Sounds great!

Pest has its own syntax for writing grammar rules. A rule is defined as follows:

my_rule = { ... }
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Let's create a new rule my_rule= { "test" }. This rule will match the word test inside an input. So if we want to parse a file that only contains "test" or new lines we need to define the shape of a line with the delimiters SOI and EOI (start and end of input respectively)

testy_file = {
    ~ (my_rule | NEWLINE)*
    ~ EOI
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Let's test this out in the online grammar editor:


The parser has identified a testy_file that contains to matches for the rule my_rule. So far so good.

HTTP Grammar

Now we are ready for writing our grammar (are we?). We need to write this grammar as close as possible to the standard, since it's defined in a similar way, with rules. We can imagine something like this

request = { 
    request_line ~
    headers? ~
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Our request rule says: a request_line optionally followed by headers followed by a new line, then optionally followed by the body. With optionally I make reference to the ? mark which is a repetition operator (those who are familiar with regex expressions should understand this right away) and means that something can occur zero or one times.
For our request_line we will match the standard as follows:

request_line = _{ method ~ " "+ ~ uri ~ " "+ ~ "HTTP/" ~ version ~ NEWLINE }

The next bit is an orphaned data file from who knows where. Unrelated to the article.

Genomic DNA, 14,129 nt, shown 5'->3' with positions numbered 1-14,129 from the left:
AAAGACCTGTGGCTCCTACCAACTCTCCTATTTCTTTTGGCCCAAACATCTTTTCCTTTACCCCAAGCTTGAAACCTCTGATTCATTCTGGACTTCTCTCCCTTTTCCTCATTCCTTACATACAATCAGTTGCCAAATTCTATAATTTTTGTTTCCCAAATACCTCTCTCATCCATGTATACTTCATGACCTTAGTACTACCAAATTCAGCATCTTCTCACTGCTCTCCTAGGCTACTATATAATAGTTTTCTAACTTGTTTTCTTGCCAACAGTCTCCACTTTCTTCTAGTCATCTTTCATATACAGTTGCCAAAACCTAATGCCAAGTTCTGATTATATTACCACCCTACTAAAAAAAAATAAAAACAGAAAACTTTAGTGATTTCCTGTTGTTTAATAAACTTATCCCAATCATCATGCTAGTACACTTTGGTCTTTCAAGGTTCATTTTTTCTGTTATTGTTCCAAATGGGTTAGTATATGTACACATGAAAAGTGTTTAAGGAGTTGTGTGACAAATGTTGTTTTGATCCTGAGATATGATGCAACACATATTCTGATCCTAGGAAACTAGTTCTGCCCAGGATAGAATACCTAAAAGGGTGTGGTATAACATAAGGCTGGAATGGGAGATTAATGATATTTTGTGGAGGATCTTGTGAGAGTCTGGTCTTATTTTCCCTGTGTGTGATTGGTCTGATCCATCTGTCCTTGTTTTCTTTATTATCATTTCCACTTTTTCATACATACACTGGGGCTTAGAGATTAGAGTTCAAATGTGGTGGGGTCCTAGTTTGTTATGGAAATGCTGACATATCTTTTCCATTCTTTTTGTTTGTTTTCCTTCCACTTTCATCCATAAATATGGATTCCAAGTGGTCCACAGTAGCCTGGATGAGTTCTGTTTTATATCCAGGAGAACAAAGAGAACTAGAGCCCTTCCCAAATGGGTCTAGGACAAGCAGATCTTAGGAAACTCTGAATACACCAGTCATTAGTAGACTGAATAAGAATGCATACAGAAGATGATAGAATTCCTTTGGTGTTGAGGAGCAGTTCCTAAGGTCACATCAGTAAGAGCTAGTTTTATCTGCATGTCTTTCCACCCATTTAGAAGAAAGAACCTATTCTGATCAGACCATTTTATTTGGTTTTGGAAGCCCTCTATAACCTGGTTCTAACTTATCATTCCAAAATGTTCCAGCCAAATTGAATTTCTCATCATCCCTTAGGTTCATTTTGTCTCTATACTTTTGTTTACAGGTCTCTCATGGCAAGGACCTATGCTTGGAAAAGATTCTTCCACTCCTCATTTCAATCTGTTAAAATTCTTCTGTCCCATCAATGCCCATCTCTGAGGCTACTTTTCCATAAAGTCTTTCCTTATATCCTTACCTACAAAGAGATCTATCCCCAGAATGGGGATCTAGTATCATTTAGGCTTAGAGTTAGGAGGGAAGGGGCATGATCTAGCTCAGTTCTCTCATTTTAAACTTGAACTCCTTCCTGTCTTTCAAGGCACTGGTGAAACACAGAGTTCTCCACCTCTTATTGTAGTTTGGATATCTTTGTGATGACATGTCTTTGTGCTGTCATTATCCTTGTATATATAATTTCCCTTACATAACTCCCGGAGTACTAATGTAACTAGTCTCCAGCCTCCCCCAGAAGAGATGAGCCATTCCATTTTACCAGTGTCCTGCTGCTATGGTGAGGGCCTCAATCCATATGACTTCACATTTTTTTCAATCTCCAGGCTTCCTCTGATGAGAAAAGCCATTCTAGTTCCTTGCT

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We are talking about a method followed by a blank space then the uri then another blank space then the http version followed by a NEWLINE. NEWLINE is a pest built-in rule that matches "\n" | "\r\n" | "\r".

Let's break the request line.

For method we just need to match any of the http methods defined in the standard

Method = "OPTIONS"                ; Section 9.2
        | "GET"                    ; Section 9.3
        | "HEAD"                   ; Section 9.4
        | "POST"                   ; Section 9.5
        | "PUT"                    ; Section 9.6
        | "DELETE"                 ; Section 9.7
        | "TRACE"                  ; Section 9.8
        | "CONNECT"                ; Section 9.9
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Therefore our method rule should be

method = { ("GET" | "DELETE" | "POST" | "PUT" | ...) }
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Here our rule says: match the exact word GET or DELETE or ... you get the idea.

Next, for simplicity purpuses, we will say that the uri is anything that is not a blank space

uri = { (!whitespace ~ ANY)+ }
whitespace = _{ " " | "\t" }
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Note: here we also defined that the white space can be a space or a tab. Note that _ means that the rule is silent; it does not produce tokens.

The HTTP version goes like:

version = { (ASCII_DIGIT | ".")+ }
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Meaning: any digit or a dot character. In our request_line the version is defined as the word "HTTP/" followed by the version.